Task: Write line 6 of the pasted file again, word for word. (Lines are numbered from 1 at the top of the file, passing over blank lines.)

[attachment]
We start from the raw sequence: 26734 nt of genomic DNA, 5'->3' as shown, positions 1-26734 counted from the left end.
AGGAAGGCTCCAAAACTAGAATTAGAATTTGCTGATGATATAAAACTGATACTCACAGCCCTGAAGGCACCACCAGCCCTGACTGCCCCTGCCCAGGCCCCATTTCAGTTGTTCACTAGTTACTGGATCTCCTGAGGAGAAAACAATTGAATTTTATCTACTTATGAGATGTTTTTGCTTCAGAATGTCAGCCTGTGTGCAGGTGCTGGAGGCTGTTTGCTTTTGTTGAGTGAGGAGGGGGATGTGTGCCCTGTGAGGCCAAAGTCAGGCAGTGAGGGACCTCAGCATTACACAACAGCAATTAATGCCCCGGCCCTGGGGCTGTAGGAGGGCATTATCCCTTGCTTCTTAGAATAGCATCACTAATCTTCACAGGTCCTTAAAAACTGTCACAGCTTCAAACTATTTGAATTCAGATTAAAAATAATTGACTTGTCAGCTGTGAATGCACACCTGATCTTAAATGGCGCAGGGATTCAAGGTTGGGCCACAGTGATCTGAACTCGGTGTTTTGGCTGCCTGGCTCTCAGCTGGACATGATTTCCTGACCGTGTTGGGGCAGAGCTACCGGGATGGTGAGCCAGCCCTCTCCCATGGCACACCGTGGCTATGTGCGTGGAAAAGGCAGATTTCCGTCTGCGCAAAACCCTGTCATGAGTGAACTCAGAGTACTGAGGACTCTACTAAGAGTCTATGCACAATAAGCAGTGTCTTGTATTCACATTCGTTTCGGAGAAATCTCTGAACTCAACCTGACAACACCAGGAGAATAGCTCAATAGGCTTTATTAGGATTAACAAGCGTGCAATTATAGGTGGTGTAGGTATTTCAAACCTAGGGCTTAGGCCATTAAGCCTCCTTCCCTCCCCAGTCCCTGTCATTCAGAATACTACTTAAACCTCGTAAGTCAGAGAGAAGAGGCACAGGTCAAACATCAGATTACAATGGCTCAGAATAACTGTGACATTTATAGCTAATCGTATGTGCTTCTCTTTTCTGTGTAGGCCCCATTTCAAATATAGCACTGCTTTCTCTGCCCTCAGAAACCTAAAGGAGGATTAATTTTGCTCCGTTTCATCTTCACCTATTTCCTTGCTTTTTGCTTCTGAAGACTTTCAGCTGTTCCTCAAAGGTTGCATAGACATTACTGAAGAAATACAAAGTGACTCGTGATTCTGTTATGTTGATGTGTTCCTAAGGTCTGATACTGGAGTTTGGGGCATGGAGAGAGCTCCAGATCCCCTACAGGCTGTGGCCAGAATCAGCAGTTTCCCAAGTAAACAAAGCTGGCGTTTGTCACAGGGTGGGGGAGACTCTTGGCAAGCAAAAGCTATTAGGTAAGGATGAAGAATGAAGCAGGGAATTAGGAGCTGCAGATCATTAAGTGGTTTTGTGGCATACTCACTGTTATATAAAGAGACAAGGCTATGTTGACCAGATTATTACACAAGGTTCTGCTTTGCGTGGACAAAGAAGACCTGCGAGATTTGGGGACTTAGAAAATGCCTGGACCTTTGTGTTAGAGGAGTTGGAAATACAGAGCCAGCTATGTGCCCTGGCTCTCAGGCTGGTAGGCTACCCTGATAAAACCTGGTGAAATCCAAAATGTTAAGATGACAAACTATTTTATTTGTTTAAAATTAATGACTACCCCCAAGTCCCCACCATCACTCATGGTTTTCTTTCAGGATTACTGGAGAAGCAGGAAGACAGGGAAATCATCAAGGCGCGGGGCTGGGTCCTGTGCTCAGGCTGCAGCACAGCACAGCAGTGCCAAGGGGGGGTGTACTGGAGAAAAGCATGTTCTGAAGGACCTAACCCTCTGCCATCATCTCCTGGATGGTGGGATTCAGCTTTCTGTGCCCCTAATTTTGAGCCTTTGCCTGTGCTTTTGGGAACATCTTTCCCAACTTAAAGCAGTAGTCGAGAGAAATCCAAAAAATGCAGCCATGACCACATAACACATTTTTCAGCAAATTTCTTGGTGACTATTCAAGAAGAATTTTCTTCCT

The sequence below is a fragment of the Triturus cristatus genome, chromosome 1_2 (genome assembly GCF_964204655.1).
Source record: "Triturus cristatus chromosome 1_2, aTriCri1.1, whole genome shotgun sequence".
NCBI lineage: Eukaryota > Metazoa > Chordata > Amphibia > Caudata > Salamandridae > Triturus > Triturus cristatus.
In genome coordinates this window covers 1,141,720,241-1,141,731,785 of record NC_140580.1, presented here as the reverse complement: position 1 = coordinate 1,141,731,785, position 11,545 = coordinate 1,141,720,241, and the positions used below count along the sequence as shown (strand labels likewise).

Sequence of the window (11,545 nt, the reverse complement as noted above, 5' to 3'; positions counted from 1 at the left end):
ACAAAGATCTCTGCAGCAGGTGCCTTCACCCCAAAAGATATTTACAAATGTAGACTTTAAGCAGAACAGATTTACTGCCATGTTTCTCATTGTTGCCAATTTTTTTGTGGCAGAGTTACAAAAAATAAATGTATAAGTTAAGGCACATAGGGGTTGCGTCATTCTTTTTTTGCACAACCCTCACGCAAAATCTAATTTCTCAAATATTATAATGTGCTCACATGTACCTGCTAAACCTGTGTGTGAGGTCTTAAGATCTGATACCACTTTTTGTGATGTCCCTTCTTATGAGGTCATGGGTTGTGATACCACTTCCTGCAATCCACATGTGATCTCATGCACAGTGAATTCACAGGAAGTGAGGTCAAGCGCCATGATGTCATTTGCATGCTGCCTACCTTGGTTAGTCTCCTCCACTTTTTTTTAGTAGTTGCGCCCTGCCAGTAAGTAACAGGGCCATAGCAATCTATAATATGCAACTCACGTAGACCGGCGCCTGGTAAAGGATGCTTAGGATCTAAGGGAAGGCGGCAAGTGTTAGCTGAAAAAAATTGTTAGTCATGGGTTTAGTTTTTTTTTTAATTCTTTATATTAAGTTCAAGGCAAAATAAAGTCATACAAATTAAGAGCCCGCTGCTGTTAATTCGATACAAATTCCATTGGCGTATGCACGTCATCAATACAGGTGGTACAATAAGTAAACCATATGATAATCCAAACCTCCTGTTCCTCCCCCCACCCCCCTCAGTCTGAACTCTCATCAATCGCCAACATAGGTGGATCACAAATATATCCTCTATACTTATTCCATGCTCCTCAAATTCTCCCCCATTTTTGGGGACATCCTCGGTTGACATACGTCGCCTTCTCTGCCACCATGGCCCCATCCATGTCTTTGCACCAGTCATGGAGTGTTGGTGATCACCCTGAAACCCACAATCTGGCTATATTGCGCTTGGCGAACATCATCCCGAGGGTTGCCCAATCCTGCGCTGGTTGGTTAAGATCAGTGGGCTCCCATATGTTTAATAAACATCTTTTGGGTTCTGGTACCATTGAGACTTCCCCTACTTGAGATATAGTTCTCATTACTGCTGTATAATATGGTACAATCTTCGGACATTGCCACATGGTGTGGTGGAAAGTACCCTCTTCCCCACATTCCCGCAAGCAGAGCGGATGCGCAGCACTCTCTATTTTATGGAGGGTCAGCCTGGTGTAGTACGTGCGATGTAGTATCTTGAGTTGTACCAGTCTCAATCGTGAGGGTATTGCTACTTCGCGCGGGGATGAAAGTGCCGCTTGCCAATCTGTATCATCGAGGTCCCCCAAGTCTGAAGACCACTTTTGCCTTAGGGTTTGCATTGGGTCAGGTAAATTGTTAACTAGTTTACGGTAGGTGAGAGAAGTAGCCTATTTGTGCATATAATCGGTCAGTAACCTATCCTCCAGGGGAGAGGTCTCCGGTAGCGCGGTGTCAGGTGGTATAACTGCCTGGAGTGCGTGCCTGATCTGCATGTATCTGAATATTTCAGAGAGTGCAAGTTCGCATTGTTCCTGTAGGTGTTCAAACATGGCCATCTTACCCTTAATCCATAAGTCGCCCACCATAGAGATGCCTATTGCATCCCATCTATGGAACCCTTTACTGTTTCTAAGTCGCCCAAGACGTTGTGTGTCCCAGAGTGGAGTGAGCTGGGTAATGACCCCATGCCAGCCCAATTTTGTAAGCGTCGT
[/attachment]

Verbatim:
In genome coordinates this window covers 1,141,720,241-1,141,731,785 of record NC_140580.1, presented here as the reverse complement: position 1 = coordinate 1,141,731,785, position 11,545 = coordinate 1,141,720,241, and the positions used below count along the sequence as shown (strand labels likewise).